• July 12 – John Clarkson of the Boston Beaneaters is taken out after pitching five innings of no-hit ball in order to rest him for his next start. His teammate, reliever Bill Sowders, allows one hit over the last four innings for the combined one-hitter.
  • July 14 – Albert Spalding publishes his ideas for the classification and structure of the minor leagues. His ideas will be the foundation of minor league baseball that last to the present day.
  • July 26 – Jay Faatz hits possibly the shortest grand slam ever when he hits a ball that ricochets off of the third baseman's foot and rolls under some temporary bleachers placed close to third base. Faatz circles the bases as the ball is still in play according to the park's ground rules.
  • July 29 – Mike ″King″ Kelly of the Boston Beaneaters robs the Philadelphia Quakers of a victory when, after Sam Thompson had apparently hit a long drive over the right field fence for a home run, he manages to throw a ball back into the infield that holds Thompson on the bases. While the Quakers argue that Kelly used a different ball, the umpire rules it is the game ball and allows the play to stand. Thompson is stranded on base as the Beaneaters go on to win 7–6 in extra innings.
  • August 25 – The Red Stockings are again stopped by police from playing a Sunday game.

September–October[edit]

  • September 3 – Con Daily of the Indianapolis Hoosiers makes the final out in a 7–6 loss to the Boston Beaneaters just after the umpire had apparently called time. Given a second chance, Daily hits a two-run single to give the Hoosiers an 8–7 win.
  • September 7 – In a critical two-game series, the St. Louis Browns leave the field in Brooklyn in the ninth inning leading 4–2 claiming it is too dark to continue play. Umpire Fred Goldsmith disagrees and forfeits the game to the Brooklyn Bridegrooms. Several Browns players are hit by thrown bottle as they leave the park.
  • September 8 – Citing safety concerns, the Browns fail to show for their game against Brooklyn and forfeit for the second day in a row, giving the Bridegrooms a 4½ game lead over the Browns.
  • September 11 – In a season that will have 135 rainouts between the two leagues, every scheduled game in both leagues is postponed due to rain on this day.
  • September 27 – Out of the pennant race, the Philadelphia Quakers make a largely symbolic move by releasing Brotherhood activists outfielder George Wood, who is batting .251, and pitcher Dan Casey, who has a 6–10 record.
  • October 5 – The New York Giants clinch the National League pennant on the last day of the season with a 5–3 win coupled with the Boston Beaneaters 6–1 loss. It was the first time in major league history that the pennant was determined on the last day of the season.
  • October 6 – The Brooklyn Bridegrooms complete their home schedule with a 9–0 victory. Brooklyn sets a new National League season attendance record by drawing 353,690 fans in a season.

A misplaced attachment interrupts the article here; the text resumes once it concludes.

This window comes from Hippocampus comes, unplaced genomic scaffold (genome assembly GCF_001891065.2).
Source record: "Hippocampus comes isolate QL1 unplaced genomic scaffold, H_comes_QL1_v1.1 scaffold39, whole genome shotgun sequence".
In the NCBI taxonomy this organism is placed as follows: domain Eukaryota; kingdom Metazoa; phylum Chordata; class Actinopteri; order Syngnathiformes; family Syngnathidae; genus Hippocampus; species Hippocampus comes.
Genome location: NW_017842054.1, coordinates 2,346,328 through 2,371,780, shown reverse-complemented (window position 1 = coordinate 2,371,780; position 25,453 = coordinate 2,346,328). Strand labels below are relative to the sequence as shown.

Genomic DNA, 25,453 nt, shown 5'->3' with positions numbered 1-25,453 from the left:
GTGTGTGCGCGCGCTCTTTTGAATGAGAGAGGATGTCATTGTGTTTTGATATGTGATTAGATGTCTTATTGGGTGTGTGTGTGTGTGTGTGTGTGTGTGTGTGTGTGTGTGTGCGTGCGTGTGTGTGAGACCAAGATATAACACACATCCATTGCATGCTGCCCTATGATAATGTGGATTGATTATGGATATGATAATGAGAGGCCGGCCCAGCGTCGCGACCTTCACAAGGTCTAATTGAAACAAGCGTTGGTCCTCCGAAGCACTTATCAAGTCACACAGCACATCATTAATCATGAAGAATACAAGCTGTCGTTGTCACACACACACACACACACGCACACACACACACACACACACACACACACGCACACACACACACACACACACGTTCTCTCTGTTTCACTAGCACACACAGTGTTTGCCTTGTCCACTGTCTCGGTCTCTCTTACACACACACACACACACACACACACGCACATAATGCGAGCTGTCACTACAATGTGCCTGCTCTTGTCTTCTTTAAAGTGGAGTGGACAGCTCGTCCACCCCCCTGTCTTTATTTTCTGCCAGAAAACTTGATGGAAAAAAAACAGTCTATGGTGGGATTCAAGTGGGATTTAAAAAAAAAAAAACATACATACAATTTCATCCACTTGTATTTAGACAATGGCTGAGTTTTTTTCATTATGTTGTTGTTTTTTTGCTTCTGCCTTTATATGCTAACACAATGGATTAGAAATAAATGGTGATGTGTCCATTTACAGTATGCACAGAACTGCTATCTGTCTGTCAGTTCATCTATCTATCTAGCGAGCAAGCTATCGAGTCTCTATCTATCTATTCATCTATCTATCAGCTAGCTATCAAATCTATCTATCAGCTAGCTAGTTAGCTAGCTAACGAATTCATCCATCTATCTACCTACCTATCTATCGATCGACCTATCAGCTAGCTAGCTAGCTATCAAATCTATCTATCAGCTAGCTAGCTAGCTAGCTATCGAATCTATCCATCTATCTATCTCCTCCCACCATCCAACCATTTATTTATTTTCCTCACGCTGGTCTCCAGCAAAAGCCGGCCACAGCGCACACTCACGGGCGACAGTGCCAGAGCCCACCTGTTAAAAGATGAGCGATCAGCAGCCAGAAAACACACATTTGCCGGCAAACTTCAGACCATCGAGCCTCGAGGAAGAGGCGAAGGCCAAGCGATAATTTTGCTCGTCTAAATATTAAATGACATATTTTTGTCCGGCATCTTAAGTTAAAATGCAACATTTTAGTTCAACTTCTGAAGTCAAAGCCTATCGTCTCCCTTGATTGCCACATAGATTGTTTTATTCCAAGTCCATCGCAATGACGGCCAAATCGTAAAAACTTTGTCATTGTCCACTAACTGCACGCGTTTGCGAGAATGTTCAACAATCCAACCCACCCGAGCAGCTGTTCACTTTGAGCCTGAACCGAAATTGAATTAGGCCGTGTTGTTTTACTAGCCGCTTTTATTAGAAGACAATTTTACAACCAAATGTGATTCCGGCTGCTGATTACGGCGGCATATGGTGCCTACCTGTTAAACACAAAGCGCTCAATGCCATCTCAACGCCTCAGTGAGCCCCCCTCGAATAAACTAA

• October 19 – The Giants even the series by taking Game 2 by a score of 6–2.
  • October 22 – The Bridegrooms take Game 3 by a score of 8–7 in a game called because of darkness that ends with the Giants having the bases loaded and one out in the top of the ninth inning.
  • October 23 – In another game called early by darkness, New York scores five runs in the top of the sixth inning to tie the game at seven, only to see the Bridegrooms win it on a three-run homer by Oyster Burns in the bottom of the sixth.
  • October 24 – The Giants win Game 5 by a score of 11–3.
  • October 25 – New York evens the series at three games apiece by tying the game at 1 with a run in the ninth inning. The Giants then win it in the 11th inning as Hank O'Day outlasts Adonis Terry in the 2–1 extra inning thriller.
  • October 28 – The Giants win their fourth straight game by defeating Brooklyn 16–7.
  • October 29 – The New York Giants win their second consecutive World Series title by beating the Brooklyn Bridegrooms, 3–2, for their fifth straight win in taking the series 6 games to 3.

November–December[edit]

  • November 7 – The Brotherhood meets to begin formal preparation for their new Players League to begin in the 1890 season.
  • November 21 – The National League issues its reply to the Players League manifesto. Claiming that the League saved baseball in 1876 and that under the reserve rules players' salaries had "more than trebled," the NL denounces the Brotherhood movement as "the efforts of certain overpaid players to again control [baseball] for their own aggrandizement. . . to its ultimate dishonor and disintegration."
  • December 17 – The Players League votes to utilize a two-man umpiring crew for their 1890 season and also set their pitching distance at 57 feet, a 1½ foot increase over the NL and AA.

Births[edit]

January–April[edit]

^Somes sources show 1890

May–August[edit]

September–December[edit]

Deaths[edit]

External links[edit]

References[edit]

  • Nemec, David (1994). The Beer and Whiskey League: The Illustrated History of the American Association-Baseball's Renegade Major League. New York: Lyons & Burford, Publishers ISBN 1-55821-285-X
  1. ^ "National League Runs Scored – During Every Inning of a 9 Inning Game". baseball-almanac.com. Retrieved 6 June 2012.